Feral swine is actually a species of wild pigs that were imported from Europe and Russia. These could be a combination of Eurasian types that were either imported here so that they could be used for hunts or those imported earlier to be a source of immigrant food supply. These animals took to the American climate and geography easily and propagated.
These will not look at all the same as domesticated pigs, having more bristly hair that makes them look like the wild designation they are often called. Today there are still many areas in the country whose hunters prefer hog hunting. And these pigs really know how to make a fight for it that they belong to the more challenging wild game that can be hunted here.
This animal is hardy as their name suggests, and they have learned to survive in packs or individuals on the continent. Many roam the remote countryside, and here is where the hunters like their boar hunts to be. The tradition is a European one there will still many of the type roaming the forests of Europe and legends and traditions have arisen from it.
Many European settlers in America looked for the same kind to hunt here, but were disappointed with turkeys and deer. Although these were challenging in their own ways, the hogs have a cult relationship with hunters that goes back a long way in Europe. The settlers decided to have these as food supply they can look for in forests.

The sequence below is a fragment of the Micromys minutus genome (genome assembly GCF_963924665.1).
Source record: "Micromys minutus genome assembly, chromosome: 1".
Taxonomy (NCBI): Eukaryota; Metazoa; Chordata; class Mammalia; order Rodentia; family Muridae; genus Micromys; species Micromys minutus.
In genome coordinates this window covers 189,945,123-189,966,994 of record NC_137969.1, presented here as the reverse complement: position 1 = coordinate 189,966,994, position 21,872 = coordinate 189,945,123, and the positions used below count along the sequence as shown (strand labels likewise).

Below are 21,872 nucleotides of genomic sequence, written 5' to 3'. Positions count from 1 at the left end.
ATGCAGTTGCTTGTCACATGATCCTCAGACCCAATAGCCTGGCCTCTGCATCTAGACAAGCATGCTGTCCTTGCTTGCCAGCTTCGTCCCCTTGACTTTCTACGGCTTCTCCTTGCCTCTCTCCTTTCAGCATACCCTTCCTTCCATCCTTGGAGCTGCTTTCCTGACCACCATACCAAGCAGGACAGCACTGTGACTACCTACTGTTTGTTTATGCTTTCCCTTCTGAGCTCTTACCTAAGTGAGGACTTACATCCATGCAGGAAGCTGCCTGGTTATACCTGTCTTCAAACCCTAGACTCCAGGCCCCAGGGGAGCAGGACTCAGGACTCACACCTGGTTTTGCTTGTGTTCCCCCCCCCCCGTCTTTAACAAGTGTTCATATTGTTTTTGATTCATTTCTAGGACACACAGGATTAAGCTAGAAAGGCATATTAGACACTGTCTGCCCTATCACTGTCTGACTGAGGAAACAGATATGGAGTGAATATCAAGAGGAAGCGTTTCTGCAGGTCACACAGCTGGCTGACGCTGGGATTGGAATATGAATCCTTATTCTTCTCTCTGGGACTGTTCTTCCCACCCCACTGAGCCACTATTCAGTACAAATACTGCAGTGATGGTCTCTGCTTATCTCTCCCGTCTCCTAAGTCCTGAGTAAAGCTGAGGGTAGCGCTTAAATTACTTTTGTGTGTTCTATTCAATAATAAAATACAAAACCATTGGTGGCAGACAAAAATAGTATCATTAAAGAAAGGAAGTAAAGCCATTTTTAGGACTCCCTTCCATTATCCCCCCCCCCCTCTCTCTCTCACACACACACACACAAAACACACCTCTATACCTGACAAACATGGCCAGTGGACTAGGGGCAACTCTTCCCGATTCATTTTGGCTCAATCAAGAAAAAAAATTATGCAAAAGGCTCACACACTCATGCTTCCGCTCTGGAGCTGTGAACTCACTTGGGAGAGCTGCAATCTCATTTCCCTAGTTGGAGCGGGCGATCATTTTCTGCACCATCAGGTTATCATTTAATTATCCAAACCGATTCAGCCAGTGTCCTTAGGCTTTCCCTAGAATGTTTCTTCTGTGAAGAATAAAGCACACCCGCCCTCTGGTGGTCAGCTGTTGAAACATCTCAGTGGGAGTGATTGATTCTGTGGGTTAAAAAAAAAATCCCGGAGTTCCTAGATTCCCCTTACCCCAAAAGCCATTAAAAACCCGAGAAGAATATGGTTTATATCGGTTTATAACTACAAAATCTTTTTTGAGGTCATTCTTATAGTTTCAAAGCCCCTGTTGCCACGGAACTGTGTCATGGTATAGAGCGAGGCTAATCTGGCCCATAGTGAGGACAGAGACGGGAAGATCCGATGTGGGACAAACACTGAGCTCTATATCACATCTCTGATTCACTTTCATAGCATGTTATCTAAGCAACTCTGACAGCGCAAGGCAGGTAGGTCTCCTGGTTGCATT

The meat of this type will take a little getting used to. There are family recipes for cooking swine like these, and they can take longer and are more complex to do. Some of the heads of the most challenging animals were dried, cleaned up, stuffed and then hung on manors or hunting lodges throughout the European continent.
This attests to the old time popularity of this sport, and for folks in America it is a spiritual connection to their roots. Also, there might be utilitarian or community concerns that are related. Because packs of these roaming the countryside can spread infectious diseases and can destroy farm plantings and the livestock there.
Thus, for the community, when a pack is sighted and thought to be heading their way, local huntsmen can often band together to hold them off. These pigs will be discouraged to continue on their path if too many of them get killed. They have a native intelligence which tends to be survivalist rather than truly destructive.
It is simply that these packs can get bigger and require much food to feed. And anyplace which has a plentiful supply is certainly a preferred destination, except that humans could be there to stop them. This becomes a game for both the pigs, who want something to eat, and humans who do not want them destroying their crops and cattle, and can eat them as some sort of prize.
For those hunting on weekends or are professional hunters, locations for these can be valuable. Packs and groups are always on the move, but satellite systems can locate these. The hunters, during the days they are out looking for the wild ones, will follow the trail of a group and hunt them down like buffaloes of yesteryear. These are not in danger of dying out since even this is regulated today.